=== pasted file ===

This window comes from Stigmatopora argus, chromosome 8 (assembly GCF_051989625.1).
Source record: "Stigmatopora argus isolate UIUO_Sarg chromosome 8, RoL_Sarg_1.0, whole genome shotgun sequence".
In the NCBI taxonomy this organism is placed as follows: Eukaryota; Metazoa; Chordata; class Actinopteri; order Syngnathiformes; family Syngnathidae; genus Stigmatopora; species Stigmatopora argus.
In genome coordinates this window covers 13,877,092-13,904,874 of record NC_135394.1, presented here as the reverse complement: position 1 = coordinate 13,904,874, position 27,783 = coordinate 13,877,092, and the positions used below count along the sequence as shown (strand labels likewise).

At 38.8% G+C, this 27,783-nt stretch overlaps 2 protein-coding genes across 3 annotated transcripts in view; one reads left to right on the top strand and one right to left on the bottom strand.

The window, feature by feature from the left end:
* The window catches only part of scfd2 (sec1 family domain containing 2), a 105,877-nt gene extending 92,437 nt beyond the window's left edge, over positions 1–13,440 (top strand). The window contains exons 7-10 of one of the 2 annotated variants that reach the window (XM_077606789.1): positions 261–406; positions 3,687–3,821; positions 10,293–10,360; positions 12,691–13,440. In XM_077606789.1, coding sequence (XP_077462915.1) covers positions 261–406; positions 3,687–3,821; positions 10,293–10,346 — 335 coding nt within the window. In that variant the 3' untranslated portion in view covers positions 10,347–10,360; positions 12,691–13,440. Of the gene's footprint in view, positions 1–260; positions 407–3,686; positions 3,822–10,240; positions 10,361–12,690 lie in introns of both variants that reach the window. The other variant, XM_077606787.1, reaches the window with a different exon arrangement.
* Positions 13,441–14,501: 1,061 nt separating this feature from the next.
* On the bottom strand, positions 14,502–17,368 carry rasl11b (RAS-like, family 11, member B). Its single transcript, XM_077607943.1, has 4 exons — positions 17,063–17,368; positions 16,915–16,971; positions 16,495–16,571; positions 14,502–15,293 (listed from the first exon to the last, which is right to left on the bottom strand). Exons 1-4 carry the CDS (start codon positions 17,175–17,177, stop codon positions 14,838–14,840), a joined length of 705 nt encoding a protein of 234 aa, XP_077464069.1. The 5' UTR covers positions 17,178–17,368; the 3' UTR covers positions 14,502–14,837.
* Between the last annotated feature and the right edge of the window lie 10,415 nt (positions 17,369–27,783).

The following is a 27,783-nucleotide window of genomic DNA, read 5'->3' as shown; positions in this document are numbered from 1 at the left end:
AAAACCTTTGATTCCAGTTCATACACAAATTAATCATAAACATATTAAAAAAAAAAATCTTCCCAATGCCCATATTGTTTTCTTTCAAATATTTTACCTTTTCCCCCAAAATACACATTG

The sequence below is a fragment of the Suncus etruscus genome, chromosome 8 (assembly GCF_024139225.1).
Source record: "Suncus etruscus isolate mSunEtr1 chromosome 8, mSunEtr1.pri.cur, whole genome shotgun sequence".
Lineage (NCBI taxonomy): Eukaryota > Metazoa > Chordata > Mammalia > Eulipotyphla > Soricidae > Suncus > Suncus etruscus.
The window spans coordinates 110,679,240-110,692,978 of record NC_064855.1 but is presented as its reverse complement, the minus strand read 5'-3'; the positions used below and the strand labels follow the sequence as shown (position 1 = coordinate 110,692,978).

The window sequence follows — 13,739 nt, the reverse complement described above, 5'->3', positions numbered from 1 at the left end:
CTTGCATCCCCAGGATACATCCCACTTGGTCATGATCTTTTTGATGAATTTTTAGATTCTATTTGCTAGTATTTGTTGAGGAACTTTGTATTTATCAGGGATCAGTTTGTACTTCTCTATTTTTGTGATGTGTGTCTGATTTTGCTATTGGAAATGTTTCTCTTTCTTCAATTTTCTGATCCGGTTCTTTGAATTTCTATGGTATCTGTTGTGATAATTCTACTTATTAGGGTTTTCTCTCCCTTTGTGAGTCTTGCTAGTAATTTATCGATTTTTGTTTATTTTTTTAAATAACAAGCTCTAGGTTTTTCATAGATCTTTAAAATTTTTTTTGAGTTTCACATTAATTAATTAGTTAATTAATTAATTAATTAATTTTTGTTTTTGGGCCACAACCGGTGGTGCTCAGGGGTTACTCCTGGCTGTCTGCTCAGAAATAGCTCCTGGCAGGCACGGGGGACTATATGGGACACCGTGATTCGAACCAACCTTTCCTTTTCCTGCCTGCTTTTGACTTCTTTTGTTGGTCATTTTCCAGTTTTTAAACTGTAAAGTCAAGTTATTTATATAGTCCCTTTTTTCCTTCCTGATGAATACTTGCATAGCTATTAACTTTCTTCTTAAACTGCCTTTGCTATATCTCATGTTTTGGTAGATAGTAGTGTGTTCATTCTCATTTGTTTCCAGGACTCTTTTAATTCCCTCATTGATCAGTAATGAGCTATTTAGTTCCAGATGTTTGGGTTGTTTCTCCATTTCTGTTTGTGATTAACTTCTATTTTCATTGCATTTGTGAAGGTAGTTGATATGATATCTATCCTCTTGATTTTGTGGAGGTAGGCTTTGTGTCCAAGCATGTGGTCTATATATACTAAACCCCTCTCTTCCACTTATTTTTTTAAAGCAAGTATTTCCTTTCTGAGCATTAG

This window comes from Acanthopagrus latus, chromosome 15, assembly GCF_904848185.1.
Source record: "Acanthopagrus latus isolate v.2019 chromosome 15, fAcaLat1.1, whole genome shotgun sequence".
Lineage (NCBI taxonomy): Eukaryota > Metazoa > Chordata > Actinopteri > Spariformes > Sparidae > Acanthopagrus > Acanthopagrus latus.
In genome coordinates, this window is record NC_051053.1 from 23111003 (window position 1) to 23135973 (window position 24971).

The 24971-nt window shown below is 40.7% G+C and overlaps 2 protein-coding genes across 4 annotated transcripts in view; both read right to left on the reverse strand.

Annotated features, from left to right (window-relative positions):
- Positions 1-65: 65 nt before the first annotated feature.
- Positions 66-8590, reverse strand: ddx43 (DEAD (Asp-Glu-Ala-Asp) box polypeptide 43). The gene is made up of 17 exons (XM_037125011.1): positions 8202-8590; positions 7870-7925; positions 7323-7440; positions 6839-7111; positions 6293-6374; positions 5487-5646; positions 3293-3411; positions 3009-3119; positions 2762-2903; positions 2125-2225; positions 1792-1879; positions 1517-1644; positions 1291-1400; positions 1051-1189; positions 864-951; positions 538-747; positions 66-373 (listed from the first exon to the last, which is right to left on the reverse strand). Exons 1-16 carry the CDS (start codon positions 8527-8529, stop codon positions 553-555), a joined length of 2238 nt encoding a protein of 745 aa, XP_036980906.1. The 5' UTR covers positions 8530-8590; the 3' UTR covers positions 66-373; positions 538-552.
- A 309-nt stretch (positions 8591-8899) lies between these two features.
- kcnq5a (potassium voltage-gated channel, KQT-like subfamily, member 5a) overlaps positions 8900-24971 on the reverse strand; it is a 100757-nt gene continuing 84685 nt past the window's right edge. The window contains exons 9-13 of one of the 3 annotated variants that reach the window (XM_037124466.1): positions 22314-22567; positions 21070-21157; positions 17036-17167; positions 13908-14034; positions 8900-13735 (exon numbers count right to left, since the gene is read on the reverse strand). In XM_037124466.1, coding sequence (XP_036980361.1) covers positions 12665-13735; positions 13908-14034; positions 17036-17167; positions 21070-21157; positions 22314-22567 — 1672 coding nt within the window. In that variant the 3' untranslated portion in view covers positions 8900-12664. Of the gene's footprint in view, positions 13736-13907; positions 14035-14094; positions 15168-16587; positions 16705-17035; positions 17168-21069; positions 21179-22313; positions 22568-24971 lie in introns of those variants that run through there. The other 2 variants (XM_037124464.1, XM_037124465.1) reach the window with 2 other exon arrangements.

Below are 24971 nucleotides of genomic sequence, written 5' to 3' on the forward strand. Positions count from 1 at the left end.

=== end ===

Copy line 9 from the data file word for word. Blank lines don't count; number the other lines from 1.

* On the bottom strand, positions 14,502–17,368 carry rasl11b (RAS-like, family 11, member B). Its single transcript, XM_077607943.1, has 4 exons — positions 17,063–17,368; positions 16,915–16,971; positions 16,495–16,571; positions 14,502–15,293 (listed from the first exon to the last, which is right to left on the bottom strand). Exons 1-4 carry the CDS (start codon positions 17,175–17,177, stop codon positions 14,838–14,840), a joined length of 705 nt encoding a protein of 234 aa, XP_077464069.1. The 5' UTR covers positions 17,178–17,368; the 3' UTR covers positions 14,502–14,837.